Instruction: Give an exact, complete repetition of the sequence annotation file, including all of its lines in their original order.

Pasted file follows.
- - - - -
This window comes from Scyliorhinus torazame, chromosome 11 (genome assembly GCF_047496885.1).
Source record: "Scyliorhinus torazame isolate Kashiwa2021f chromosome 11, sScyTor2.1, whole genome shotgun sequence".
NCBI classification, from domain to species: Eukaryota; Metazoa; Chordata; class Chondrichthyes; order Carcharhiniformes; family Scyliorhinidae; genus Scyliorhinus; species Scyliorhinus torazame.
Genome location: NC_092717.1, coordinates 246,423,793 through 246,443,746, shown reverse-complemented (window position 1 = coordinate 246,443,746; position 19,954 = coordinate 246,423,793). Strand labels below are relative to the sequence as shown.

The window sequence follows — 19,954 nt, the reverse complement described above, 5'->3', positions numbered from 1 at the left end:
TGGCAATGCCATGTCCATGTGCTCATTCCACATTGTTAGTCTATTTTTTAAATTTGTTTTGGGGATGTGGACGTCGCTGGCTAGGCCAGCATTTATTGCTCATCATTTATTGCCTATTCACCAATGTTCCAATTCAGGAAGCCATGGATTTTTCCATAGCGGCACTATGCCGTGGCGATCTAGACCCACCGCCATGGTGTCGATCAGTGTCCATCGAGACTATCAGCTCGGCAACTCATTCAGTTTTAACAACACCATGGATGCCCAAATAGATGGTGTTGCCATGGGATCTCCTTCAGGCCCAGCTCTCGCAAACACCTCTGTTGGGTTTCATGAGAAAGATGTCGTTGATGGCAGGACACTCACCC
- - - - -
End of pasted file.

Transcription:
This window comes from Scyliorhinus torazame, chromosome 11 (genome assembly GCF_047496885.1).
Source record: "Scyliorhinus torazame isolate Kashiwa2021f chromosome 11, sScyTor2.1, whole genome shotgun sequence".
NCBI classification, from domain to species: Eukaryota; Metazoa; Chordata; class Chondrichthyes; order Carcharhiniformes; family Scyliorhinidae; genus Scyliorhinus; species Scyliorhinus torazame.
Genome location: NC_092717.1, coordinates 246,423,793 through 246,443,746, shown reverse-complemented (window position 1 = coordinate 246,443,746; position 19,954 = coordinate 246,423,793). Strand labels below are relative to the sequence as shown.

The window sequence follows — 19,954 nt, the reverse complement described above, 5'->3', positions numbered from 1 at the left end:
TGGCAATGCCATGTCCATGTGCTCATTCCACATTGTTAGTCTATTTTTTAAATTTGTTTTGGGGATGTGGACGTCGCTGGCTAGGCCAGCATTTATTGCTCATCATTTATTGCCTATTCACCAATGTTCCAATTCAGGAAGCCATGGATTTTTCCATAGCGGCACTATGCCGTGGCGATCTAGACCCACCGCCATGGTGTCGATCAGTGTCCATCGAGACTATCAGCTCGGCAACTCATTCAGTTTTAACAACACCATGGATGCCCAAATAGATGGTGTTGCCATGGGATCTCCTTCAGGCCCAGCTCTCGCAAACACCTCTGTTGGGTTTCATGAGAAAGATGTCGTTGATGGCAGGACACTCACCC